A Japanese-style breeding focus is paying off for Iwasaki Grazing who have lifted their marble scores to 8.2 and have fast become one of Queensland's biggest Wagyu operations.
The Wagyu herd is run around the Iwasaki Capricorn Integrated Resort, 5km north of Yeppoon, Qld, and 60km north east of Rockhampton, Qld.
The Iwasaki family have privately owned the Capricorn Resort since the land was bought by Yohachiro Iwasaki after a visit to the area in 1969.
His son, Fukuzo Iwasaki, and now his grandson, Mr Yoshitaro Iwasaki, have continued the business.
Of the 9000ha property, the Iwasakis currently use 20pc of the land for their Wagyu grazing, 15pc for their resort development and 65pc designated for a nature reserve.
What was once a small Brangus hobby farm, the Iwasakis have diversified their tourism operation with a 3000 head full blood Wagyu herd.
Capricorn Resort Yeppoon division manager Shusaku Arikawa said the Wagyus had become a vital component of the Iwasaki brand.
"When the Iwasaki family first purchased the property in the early 1970s, it came with a small herd of Brangus cattle," Mr Arikawa said.
"The company continued breeding Brangus cattle until 2010, when our owner Mr Iwasaki changed our grazing property to a Wagyu farm.
"The Wagyu breed was very attractive to the Iwasaki brand and it's a growing market, especially in Japan.
"At the beginning there was only four full blood Wagyu bull and three full blood Wagyu cows from a breeder in New South Wales."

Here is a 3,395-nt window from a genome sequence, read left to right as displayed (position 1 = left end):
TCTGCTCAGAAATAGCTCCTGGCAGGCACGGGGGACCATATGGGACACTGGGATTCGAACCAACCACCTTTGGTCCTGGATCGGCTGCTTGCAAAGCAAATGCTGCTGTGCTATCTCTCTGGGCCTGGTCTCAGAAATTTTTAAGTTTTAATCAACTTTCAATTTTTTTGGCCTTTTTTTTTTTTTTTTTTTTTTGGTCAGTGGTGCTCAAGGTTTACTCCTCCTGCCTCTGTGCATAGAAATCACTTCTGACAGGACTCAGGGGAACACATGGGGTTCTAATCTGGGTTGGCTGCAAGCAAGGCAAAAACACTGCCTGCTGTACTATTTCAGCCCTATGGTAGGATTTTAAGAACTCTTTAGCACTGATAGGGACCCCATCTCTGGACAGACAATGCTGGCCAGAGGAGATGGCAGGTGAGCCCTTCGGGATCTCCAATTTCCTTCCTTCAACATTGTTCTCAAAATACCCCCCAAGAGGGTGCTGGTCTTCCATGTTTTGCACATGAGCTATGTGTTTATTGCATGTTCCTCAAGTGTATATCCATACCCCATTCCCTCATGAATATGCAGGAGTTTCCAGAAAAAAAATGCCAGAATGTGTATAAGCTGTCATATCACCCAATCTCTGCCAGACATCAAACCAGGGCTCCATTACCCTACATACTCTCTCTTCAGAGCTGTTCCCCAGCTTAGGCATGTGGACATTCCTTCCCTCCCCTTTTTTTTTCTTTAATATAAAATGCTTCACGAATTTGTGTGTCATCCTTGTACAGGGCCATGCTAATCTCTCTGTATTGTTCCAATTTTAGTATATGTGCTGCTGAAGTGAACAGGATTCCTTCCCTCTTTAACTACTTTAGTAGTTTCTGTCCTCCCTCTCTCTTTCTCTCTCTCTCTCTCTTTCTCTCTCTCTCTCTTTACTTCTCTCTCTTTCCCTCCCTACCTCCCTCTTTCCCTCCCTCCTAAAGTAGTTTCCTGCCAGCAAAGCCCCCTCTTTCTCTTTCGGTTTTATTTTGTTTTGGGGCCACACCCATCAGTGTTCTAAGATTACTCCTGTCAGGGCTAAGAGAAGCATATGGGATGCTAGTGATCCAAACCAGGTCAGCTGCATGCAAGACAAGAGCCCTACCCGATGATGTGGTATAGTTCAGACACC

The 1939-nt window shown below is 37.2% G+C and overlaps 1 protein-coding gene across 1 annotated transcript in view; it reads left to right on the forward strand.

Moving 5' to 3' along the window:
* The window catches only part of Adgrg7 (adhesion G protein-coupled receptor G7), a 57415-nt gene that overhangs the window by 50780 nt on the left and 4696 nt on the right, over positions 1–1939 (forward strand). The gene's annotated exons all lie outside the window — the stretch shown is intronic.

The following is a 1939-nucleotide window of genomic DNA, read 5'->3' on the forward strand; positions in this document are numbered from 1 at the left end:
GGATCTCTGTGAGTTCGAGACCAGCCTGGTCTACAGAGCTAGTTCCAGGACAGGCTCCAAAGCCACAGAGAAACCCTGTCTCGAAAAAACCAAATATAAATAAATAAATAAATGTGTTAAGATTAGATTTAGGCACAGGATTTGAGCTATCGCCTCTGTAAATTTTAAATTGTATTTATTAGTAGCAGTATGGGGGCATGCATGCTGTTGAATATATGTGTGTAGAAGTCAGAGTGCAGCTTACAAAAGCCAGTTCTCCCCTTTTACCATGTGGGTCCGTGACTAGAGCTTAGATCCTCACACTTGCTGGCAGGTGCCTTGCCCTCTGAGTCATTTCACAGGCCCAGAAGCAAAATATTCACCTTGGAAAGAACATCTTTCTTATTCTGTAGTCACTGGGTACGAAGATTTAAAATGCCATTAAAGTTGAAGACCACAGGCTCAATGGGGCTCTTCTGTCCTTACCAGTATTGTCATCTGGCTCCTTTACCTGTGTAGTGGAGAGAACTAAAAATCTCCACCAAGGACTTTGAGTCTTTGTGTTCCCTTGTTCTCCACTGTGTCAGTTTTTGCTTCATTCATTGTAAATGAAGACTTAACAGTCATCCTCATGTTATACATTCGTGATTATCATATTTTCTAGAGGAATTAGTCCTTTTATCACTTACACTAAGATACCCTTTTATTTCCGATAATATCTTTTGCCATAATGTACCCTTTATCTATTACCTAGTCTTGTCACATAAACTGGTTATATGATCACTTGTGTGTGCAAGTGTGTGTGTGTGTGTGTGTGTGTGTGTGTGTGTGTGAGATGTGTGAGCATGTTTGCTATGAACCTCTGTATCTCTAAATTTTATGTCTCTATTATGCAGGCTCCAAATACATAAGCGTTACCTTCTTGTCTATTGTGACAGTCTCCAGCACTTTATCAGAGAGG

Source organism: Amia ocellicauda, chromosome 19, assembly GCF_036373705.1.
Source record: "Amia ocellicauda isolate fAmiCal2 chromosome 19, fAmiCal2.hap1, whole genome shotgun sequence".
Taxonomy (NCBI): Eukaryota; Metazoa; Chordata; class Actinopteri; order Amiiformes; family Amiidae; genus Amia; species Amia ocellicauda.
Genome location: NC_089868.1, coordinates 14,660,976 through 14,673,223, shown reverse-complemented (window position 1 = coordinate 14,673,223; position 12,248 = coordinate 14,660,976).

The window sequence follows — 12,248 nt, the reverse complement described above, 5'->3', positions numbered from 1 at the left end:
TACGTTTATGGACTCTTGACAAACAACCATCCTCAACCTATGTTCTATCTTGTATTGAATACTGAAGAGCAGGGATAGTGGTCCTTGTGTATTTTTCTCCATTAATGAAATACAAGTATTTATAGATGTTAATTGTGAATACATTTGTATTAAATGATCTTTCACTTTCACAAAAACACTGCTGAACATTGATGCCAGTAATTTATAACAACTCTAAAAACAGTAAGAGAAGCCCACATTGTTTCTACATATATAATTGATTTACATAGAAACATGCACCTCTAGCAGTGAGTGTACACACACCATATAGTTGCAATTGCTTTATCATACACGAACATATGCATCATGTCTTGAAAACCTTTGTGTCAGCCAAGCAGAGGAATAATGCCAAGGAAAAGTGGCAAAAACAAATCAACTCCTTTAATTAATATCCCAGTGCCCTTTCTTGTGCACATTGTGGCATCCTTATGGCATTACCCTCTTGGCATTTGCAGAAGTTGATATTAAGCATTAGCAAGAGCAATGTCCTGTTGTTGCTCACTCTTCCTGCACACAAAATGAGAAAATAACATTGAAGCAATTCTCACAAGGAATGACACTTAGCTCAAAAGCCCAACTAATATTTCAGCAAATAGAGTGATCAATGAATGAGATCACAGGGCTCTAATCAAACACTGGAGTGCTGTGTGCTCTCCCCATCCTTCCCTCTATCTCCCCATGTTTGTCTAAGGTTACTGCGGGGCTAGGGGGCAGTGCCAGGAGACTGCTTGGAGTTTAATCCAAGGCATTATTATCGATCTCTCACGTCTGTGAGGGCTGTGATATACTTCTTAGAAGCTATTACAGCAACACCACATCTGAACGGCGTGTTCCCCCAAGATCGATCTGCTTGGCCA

Mr Arikawa said they had transitioned out of Brangus cattle, with the focus now on breeding full blood Wagyu.
"We sold our remaining F1 cattle two years ago and we've since brought in full blood cows from outside of Queensland to increase our breeding capacity," he said.
"We have dispatched Wagyu specialists from Japan and demonstrated that we have contributed to the expansion of the Wagyu industry in Australia.
"We also have the advantage of a Japanese Wagyu specialist, who understands the Japanese market requirements."
Japanese-based Wagyu is described as "simply unmatched" due to their style of cattle raising and robust grading standards.
Iwasakis calves are weaned at five to six months and backgrounded intensively until they reach 300 to 320kg.
Iwasaki grazing manager Brad Walker said this process allowed the team to fine-tune their ruminant development.
"The weaners have access to hay all the time and then they're fed twice a day on a specialised Wagyu ration, which we've developed with an animal nutritionist," Mr Walker said.
"We retain our weaners and we have lot feeders in the Darling Downs region that custom feed our Wagyu for 500 days. We're aiming for that 440kg to 460kg carcase weight.
"Beforehand, the Wagyu were averaging 6.2-6.5 marble score, now they're up at about 8.2 score, because of all that fine tuning."
Iwasaki sells direct to the wholesaler, where they can export out of Australia, but Mr Arikawa said on occasion, Iwasaki also bought their own Wagyu carcases and sent them to Japan.
"Our Wagyu beef is also used in our Tsuruya Japanese restaurant and on occasion, it is sent to the local butchers in Yeppoon," he said.
Mr Arikawa said Iwasaki's aim was to produce the best quality beef in Australia at high end production.
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